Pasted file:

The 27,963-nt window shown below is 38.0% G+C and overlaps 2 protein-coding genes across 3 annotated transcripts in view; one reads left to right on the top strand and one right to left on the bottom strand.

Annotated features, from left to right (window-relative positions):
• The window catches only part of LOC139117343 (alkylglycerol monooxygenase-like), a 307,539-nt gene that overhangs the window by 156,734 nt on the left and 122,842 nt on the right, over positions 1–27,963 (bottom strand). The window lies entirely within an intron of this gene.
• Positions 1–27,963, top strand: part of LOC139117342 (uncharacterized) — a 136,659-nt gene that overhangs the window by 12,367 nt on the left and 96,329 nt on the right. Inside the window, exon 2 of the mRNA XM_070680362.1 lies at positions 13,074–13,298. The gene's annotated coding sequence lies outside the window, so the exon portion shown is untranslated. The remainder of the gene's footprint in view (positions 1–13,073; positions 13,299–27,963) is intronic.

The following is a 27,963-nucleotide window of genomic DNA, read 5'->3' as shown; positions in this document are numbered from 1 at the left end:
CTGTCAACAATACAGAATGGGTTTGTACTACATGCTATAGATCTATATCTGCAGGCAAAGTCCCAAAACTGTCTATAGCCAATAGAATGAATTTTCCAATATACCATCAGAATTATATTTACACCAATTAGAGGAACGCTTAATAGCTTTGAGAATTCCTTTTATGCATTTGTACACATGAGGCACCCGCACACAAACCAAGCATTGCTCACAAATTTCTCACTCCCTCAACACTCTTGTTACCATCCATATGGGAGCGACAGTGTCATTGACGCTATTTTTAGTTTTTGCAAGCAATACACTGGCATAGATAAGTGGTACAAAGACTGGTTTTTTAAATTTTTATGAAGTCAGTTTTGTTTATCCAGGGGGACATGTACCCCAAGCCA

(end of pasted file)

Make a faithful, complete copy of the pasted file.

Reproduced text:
The 27,963-nt window shown below is 38.0% G+C and overlaps 2 protein-coding genes across 3 annotated transcripts in view; one reads left to right on the top strand and one right to left on the bottom strand.

Annotated features, from left to right (window-relative positions):
• The window catches only part of LOC139117343 (alkylglycerol monooxygenase-like), a 307,539-nt gene that overhangs the window by 156,734 nt on the left and 122,842 nt on the right, over positions 1–27,963 (bottom strand). The window lies entirely within an intron of this gene.
• Positions 1–27,963, top strand: part of LOC139117342 (uncharacterized) — a 136,659-nt gene that overhangs the window by 12,367 nt on the left and 96,329 nt on the right. Inside the window, exon 2 of the mRNA XM_070680362.1 lies at positions 13,074–13,298. The gene's annotated coding sequence lies outside the window, so the exon portion shown is untranslated. The remainder of the gene's footprint in view (positions 1–13,073; positions 13,299–27,963) is intronic.

The following is a 27,963-nucleotide window of genomic DNA, read 5'->3' as shown; positions in this document are numbered from 1 at the left end:
CTGTCAACAATACAGAATGGGTTTGTACTACATGCTATAGATCTATATCTGCAGGCAAAGTCCCAAAACTGTCTATAGCCAATAGAATGAATTTTCCAATATACCATCAGAATTATATTTACACCAATTAGAGGAACGCTTAATAGCTTTGAGAATTCCTTTTATGCATTTGTACACATGAGGCACCCGCACACAAACCAAGCATTGCTCACAAATTTCTCACTCCCTCAACACTCTTGTTACCATCCATATGGGAGCGACAGTGTCATTGACGCTATTTTTAGTTTTTGCAAGCAATACACTGGCATAGATAAGTGGTACAAAGACTGGTTTTTTAAATTTTTATGAAGTCAGTTTTGTTTATCCAGGGGGACATGTACCCCAAGCCA